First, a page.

Like most new riders, I signed up for a rider training course. This one was put on by RTI, or The Rider Training Institute , a national not-for-profit association that offers comprehensive motorcycle licensing and skills development training programs throughout locations across Ontario. There are a few other rider training schools being offered in the GTA region and all fill up fairly quick. If you’re planning on attending, it’s a good idea to contact the school of your choice as soon as you can make the commitment. Preferred dates and locations can be fully booked weeks or months in advance.
The course consisted of an evening in class session outlining some of the theory and basic equipment requirements. This was followed by 2 full days of practical training on school motorcycles in an empty parking lot. The course was a serious dose of reality about riding a motorcycle.. and keeping it upright.
Photo: Looking ahead
Photo: Barely touching the ground on this Honda 250 school bike
This was my first time on a motorcycle. Getting the clutch and gears figured out didn’t take all that long. Having prior experience driving stick helped, it was just a little strange executing the move with my hands instead of my feet. Keeping the motorcycle upright was a whole other story.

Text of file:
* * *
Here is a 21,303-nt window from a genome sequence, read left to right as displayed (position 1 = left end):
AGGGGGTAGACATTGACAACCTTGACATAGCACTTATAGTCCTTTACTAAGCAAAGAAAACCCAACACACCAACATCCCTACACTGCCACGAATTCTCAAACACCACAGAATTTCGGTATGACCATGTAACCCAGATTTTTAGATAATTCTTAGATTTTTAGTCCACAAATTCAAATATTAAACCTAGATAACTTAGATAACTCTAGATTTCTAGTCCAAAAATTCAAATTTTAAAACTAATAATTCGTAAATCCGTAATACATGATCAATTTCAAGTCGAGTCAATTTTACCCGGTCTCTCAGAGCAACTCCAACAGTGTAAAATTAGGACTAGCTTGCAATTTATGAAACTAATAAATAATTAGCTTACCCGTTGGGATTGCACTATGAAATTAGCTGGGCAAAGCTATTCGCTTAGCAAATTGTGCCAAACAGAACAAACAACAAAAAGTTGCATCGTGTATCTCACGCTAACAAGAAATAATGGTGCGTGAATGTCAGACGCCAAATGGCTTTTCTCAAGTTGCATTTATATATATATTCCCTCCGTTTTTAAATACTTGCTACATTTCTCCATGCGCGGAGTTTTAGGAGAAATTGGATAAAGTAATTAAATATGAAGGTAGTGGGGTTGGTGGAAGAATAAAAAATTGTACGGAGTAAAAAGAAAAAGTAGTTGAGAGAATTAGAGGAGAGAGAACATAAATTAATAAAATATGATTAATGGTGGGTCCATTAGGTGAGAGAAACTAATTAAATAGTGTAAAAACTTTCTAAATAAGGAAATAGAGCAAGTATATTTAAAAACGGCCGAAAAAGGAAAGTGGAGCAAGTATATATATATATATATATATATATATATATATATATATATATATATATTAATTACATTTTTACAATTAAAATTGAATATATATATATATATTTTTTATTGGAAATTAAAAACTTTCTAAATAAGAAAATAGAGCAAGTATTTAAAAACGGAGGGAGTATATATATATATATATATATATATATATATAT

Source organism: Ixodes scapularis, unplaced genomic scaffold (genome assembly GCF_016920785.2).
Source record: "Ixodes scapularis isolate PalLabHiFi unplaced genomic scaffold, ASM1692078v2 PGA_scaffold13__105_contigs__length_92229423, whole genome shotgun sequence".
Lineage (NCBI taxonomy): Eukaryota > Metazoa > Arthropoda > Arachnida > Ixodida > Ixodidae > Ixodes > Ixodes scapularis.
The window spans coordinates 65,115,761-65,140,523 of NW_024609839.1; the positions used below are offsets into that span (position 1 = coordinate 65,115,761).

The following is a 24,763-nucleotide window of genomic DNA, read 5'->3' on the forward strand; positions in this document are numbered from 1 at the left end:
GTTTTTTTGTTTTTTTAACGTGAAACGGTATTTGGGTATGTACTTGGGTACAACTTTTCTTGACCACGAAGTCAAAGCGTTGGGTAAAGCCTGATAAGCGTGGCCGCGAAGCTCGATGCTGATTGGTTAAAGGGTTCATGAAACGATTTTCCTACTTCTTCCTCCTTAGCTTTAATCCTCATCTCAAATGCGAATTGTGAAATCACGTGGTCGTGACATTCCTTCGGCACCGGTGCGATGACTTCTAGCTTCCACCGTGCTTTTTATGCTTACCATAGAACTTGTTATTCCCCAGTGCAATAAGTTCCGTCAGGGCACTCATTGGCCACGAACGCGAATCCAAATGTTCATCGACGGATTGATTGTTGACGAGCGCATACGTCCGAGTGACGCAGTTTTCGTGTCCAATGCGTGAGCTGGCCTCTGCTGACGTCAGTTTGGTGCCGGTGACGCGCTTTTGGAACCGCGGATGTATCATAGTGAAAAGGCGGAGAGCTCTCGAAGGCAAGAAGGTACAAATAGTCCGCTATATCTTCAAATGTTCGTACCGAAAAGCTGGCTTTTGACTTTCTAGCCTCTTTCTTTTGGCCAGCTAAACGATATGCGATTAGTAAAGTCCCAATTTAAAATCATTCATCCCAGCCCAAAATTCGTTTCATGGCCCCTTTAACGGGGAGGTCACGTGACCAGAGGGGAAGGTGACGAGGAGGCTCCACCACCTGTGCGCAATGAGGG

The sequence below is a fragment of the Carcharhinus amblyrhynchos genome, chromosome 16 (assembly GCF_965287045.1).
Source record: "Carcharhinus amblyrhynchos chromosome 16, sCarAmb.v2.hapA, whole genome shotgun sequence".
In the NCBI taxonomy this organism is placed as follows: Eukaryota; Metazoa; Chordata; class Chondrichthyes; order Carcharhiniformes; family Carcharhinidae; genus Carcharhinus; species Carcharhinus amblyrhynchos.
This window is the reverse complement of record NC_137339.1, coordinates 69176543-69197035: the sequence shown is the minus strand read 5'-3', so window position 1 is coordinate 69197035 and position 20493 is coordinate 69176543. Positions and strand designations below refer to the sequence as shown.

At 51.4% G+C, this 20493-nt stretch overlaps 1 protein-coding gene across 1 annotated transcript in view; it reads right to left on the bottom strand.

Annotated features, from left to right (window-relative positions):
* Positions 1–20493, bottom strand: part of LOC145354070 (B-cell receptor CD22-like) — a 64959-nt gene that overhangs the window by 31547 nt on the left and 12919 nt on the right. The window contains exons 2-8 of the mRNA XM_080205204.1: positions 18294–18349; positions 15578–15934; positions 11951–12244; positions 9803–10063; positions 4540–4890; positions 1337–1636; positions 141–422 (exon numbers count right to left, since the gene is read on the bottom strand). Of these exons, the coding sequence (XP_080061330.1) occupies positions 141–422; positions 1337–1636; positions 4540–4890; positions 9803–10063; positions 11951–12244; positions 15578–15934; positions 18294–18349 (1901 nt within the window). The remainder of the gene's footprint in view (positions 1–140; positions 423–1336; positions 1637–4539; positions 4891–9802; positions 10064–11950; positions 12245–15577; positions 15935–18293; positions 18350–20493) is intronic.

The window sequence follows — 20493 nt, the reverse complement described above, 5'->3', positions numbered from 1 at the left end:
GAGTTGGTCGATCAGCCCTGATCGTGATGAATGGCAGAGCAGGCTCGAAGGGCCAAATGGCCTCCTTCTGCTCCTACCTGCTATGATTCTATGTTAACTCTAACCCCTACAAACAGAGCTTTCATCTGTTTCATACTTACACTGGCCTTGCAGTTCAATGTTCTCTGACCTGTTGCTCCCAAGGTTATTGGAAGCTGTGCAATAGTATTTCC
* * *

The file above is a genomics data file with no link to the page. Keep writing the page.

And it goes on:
Photo: Doh! ..one of many drops
By the end of the weekend I literally lost track of how many times I dropped the bike. It was coming to a stop and staying upright that was the difficult part. Once I got moving I was fine. In fact, once I was moving I was very fine and had a taste of how much fun this was. I had a great time doing the faster moving exercises and was scraping pegs on some of the slaloms… but try to get me to do a slow curve and come to a stop… just a disaster. Made me think about what it would be like to be dropping my bike like that at a red light in front of all the drivers. This experience certainly will be playing into my choice of a first bike.